Towards modelling physical and chemical effects during wettability alteration in carbonates at pore and continuum scales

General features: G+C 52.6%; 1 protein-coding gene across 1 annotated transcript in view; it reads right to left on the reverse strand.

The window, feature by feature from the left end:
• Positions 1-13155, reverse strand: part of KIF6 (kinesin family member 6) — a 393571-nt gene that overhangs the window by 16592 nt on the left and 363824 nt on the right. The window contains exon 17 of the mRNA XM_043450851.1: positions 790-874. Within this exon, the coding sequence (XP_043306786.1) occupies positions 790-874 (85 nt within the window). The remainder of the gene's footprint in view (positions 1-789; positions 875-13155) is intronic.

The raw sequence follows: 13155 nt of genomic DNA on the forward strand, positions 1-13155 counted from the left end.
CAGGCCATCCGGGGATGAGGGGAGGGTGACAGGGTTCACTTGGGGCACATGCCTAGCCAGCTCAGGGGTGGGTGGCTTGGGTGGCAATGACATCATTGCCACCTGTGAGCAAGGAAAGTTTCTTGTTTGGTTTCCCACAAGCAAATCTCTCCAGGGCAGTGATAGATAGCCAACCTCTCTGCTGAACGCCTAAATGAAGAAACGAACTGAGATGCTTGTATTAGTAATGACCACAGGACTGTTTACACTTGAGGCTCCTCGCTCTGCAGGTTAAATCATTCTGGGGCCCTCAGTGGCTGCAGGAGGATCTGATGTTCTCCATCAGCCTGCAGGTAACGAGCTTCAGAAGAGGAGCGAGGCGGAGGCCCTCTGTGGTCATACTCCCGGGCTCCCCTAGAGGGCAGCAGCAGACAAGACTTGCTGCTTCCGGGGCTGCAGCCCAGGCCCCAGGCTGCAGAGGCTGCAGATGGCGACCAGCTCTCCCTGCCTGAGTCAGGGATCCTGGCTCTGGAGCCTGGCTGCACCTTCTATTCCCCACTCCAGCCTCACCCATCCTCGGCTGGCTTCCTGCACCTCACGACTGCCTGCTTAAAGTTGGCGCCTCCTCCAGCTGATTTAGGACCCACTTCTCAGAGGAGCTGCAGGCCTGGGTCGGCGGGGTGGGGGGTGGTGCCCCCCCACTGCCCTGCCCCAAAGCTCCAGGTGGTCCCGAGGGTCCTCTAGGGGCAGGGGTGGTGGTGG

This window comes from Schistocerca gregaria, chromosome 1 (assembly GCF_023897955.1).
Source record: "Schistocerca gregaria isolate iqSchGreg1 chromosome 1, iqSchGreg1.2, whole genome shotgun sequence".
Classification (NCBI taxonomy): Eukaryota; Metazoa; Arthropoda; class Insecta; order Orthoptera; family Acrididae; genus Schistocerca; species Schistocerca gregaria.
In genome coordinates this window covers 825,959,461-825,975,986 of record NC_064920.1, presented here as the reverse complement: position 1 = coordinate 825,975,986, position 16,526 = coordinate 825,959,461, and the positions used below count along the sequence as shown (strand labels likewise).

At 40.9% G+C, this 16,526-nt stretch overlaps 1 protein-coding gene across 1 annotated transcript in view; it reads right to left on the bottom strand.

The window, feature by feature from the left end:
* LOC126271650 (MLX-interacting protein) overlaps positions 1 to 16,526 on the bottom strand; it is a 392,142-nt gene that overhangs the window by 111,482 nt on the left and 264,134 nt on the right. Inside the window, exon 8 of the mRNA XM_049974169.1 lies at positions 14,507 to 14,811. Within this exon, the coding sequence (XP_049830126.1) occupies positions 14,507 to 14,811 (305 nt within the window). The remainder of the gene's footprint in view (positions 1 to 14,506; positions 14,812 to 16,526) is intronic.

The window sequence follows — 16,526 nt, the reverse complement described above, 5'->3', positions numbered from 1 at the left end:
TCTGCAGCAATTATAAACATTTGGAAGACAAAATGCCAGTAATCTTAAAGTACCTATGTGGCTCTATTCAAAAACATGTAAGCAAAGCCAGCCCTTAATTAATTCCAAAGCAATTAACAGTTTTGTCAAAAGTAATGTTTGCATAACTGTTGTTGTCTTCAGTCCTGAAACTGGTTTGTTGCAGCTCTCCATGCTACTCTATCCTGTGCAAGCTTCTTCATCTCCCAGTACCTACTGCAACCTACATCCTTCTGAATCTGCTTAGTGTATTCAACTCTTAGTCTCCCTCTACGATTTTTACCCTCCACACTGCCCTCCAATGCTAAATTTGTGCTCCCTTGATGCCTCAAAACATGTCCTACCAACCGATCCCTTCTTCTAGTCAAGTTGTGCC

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Understanding what controls the enhanced oil recovery during waterflooding of carbonate rocks is essential as the majority of the world’s remaining hydrocarbon reserves are contained in carbonate rocks. To further this understanding, in this thesis we develop a pore-scale simulator that allows us to look at the fundamental physics of fluid flow and reactive solute transport within the porous media. The simulator is based on the combined finite element – finite volume method, it incorporates efficient discretization schemes and can hence be applied to porous domains with hundreds of pores. Our simulator includes the rule-based method of accounting for the presence of the second immiscibly trapped fluid phase. Provided that we know what chemical conditions initiate enhanced oil recovery, our simulator allows us to analyse whether these conditions occur, where they occur and how they are influenced by the flow of the aqueous phase at the pore scale. To establish the nature of chemical interactions between the injected brines and the carbonate rocks, we analyze the available experimental data on the single-phase coreflooding of carbonate rocks. We then build a continuum scale simulation that incorporates various chemical reactions, such as ions adsorption and mineral dissolution and precipitation. We match the output of the continuum scale model with the experimental data to identify what chemical interactions the ions dissolved in seawater are involved in.